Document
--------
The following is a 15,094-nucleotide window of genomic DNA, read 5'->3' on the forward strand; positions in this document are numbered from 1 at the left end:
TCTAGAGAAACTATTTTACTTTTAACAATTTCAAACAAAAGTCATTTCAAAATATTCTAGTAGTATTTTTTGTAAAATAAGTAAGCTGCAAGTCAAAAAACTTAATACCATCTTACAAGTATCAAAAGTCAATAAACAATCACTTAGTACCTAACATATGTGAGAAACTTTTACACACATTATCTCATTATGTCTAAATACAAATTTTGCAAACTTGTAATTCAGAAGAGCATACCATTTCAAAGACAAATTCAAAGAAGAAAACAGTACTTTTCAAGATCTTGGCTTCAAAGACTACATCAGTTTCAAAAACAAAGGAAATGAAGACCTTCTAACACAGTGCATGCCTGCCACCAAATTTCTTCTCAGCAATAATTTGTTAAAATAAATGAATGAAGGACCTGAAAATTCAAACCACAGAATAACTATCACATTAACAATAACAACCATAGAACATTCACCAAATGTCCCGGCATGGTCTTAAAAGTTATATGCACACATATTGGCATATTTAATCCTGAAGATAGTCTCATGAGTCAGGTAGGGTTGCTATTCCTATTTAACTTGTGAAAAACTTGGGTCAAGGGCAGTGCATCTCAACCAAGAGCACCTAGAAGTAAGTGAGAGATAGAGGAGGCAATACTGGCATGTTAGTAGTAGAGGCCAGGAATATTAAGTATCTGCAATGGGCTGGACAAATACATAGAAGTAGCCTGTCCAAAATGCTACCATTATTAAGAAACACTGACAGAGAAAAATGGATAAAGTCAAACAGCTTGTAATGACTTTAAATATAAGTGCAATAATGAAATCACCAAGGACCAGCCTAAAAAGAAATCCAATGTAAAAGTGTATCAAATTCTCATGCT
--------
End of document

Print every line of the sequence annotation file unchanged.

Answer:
The following is a 15,094-nucleotide window of genomic DNA, read 5'->3' on the forward strand; positions in this document are numbered from 1 at the left end:
TCTAGAGAAACTATTTTACTTTTAACAATTTCAAACAAAAGTCATTTCAAAATATTCTAGTAGTATTTTTTGTAAAATAAGTAAGCTGCAAGTCAAAAAACTTAATACCATCTTACAAGTATCAAAAGTCAATAAACAATCACTTAGTACCTAACATATGTGAGAAACTTTTACACACATTATCTCATTATGTCTAAATACAAATTTTGCAAACTTGTAATTCAGAAGAGCATACCATTTCAAAGACAAATTCAAAGAAGAAAACAGTACTTTTCAAGATCTTGGCTTCAAAGACTACATCAGTTTCAAAAACAAAGGAAATGAAGACCTTCTAACACAGTGCATGCCTGCCACCAAATTTCTTCTCAGCAATAATTTGTTAAAATAAATGAATGAAGGACCTGAAAATTCAAACCACAGAATAACTATCACATTAACAATAACAACCATAGAACATTCACCAAATGTCCCGGCATGGTCTTAAAAGTTATATGCACACATATTGGCATATTTAATCCTGAAGATAGTCTCATGAGTCAGGTAGGGTTGCTATTCCTATTTAACTTGTGAAAAACTTGGGTCAAGGGCAGTGCATCTCAACCAAGAGCACCTAGAAGTAAGTGAGAGATAGAGGAGGCAATACTGGCATGTTAGTAGTAGAGGCCAGGAATATTAAGTATCTGCAATGGGCTGGACAAATACATAGAAGTAGCCTGTCCAAAATGCTACCATTATTAAGAAACACTGACAGAGAAAAATGGATAAAGTCAAACAGCTTGTAATGACTTTAAATATAAGTGCAATAATGAAATCACCAAGGACCAGCCTAAAAAGAAATCCAATGTAAAAGTGTATCAAATTCTCATGCT